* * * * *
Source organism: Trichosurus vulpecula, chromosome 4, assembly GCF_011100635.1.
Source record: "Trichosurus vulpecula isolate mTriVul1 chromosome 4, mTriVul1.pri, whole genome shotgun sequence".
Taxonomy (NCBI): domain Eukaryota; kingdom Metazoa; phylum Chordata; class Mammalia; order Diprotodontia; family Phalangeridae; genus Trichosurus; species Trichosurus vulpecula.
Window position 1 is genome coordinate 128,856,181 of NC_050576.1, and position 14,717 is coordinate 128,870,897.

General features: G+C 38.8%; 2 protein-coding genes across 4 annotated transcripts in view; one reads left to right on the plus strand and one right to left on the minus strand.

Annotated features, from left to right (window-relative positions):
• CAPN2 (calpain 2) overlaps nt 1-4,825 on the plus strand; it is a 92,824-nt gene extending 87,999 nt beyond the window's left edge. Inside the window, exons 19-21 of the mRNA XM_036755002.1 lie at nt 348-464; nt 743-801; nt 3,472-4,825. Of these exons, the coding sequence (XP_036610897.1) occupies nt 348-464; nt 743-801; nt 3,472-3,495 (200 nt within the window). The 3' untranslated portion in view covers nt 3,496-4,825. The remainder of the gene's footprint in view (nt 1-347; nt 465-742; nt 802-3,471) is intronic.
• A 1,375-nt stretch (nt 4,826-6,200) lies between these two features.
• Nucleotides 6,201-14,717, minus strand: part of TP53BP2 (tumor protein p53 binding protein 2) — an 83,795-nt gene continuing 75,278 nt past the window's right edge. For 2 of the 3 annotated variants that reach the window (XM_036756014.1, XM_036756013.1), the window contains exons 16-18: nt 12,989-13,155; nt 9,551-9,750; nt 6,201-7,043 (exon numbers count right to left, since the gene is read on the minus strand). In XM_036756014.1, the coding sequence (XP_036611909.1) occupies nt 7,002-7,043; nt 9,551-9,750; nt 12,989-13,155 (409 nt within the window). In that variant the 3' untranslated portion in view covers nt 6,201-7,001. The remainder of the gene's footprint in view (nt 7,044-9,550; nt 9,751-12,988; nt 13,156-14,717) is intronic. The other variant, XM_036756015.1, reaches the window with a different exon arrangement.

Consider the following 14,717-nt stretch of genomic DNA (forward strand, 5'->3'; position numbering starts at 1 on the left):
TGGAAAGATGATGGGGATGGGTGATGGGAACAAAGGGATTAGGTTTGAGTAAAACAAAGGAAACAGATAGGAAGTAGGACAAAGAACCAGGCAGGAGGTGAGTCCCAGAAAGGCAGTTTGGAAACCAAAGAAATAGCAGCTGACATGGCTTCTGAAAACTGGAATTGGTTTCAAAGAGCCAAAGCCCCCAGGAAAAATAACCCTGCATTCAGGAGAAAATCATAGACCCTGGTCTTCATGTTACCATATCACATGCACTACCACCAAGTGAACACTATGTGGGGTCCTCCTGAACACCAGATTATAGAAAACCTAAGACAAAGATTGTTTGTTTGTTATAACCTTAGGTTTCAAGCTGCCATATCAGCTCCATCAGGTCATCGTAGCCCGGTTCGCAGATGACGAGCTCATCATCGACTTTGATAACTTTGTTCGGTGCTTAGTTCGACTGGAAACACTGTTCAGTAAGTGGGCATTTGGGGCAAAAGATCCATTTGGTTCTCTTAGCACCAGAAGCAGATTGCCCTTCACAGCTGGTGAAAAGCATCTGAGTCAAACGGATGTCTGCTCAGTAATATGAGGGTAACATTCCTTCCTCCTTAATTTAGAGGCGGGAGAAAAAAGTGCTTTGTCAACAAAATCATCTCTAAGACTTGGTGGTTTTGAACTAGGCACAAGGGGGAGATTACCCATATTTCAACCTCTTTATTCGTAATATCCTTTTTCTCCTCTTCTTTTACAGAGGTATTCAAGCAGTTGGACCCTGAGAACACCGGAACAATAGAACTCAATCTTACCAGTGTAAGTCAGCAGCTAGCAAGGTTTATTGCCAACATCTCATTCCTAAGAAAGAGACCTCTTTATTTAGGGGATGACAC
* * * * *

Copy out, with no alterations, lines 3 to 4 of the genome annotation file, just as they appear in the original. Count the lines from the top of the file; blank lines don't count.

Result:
Taxonomy (NCBI): domain Eukaryota; kingdom Metazoa; phylum Chordata; class Mammalia; order Diprotodontia; family Phalangeridae; genus Trichosurus; species Trichosurus vulpecula.
Window position 1 is genome coordinate 128,856,181 of NC_050576.1, and position 14,717 is coordinate 128,870,897.